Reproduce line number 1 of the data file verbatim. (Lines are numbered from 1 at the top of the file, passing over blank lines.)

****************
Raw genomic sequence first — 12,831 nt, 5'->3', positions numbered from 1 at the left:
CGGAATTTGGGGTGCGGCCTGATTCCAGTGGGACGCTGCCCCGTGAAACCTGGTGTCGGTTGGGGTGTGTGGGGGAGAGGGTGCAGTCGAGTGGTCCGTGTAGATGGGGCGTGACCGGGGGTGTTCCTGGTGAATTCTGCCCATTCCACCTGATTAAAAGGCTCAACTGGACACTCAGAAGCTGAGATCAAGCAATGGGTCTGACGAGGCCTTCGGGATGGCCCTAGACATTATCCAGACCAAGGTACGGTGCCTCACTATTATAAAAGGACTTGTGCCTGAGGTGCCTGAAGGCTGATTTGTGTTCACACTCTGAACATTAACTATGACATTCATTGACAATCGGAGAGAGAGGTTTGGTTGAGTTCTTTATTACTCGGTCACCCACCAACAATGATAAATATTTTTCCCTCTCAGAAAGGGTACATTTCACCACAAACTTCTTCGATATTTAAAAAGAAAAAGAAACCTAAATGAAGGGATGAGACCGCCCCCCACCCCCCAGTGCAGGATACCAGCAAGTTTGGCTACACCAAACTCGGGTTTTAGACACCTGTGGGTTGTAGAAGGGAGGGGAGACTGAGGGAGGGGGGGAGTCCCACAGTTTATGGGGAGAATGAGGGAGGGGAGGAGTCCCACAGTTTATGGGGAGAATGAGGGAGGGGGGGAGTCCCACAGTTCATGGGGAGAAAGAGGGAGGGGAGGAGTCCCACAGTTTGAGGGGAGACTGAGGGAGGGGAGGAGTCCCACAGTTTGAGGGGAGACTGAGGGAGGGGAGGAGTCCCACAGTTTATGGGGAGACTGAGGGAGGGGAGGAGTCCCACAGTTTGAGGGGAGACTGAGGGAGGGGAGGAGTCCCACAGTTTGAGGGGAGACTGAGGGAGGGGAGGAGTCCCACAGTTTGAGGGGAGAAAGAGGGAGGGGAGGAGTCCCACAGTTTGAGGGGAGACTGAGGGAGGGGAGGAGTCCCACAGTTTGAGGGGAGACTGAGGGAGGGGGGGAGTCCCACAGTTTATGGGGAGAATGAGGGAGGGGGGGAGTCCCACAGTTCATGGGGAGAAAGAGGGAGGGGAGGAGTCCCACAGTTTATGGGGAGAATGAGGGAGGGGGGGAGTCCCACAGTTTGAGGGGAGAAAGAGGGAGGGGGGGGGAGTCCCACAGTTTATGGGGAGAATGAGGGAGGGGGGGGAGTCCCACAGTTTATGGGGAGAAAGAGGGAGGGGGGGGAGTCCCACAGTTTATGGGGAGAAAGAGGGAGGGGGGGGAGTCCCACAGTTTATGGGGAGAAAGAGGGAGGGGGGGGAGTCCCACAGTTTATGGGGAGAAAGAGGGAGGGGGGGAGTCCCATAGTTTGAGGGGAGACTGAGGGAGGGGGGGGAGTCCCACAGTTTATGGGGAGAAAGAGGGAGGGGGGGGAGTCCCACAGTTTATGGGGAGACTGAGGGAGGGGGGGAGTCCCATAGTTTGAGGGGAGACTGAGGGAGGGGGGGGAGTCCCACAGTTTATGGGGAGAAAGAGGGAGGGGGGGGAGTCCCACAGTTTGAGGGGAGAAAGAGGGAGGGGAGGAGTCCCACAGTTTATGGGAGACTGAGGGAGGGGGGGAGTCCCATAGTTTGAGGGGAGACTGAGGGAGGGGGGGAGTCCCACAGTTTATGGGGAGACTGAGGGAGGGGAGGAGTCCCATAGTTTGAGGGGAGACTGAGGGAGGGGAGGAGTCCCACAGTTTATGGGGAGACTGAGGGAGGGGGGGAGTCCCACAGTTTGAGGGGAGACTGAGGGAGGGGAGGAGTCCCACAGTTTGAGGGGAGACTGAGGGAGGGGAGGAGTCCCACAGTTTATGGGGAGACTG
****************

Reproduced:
Raw genomic sequence first — 12,831 nt, 5'->3', positions numbered from 1 at the left: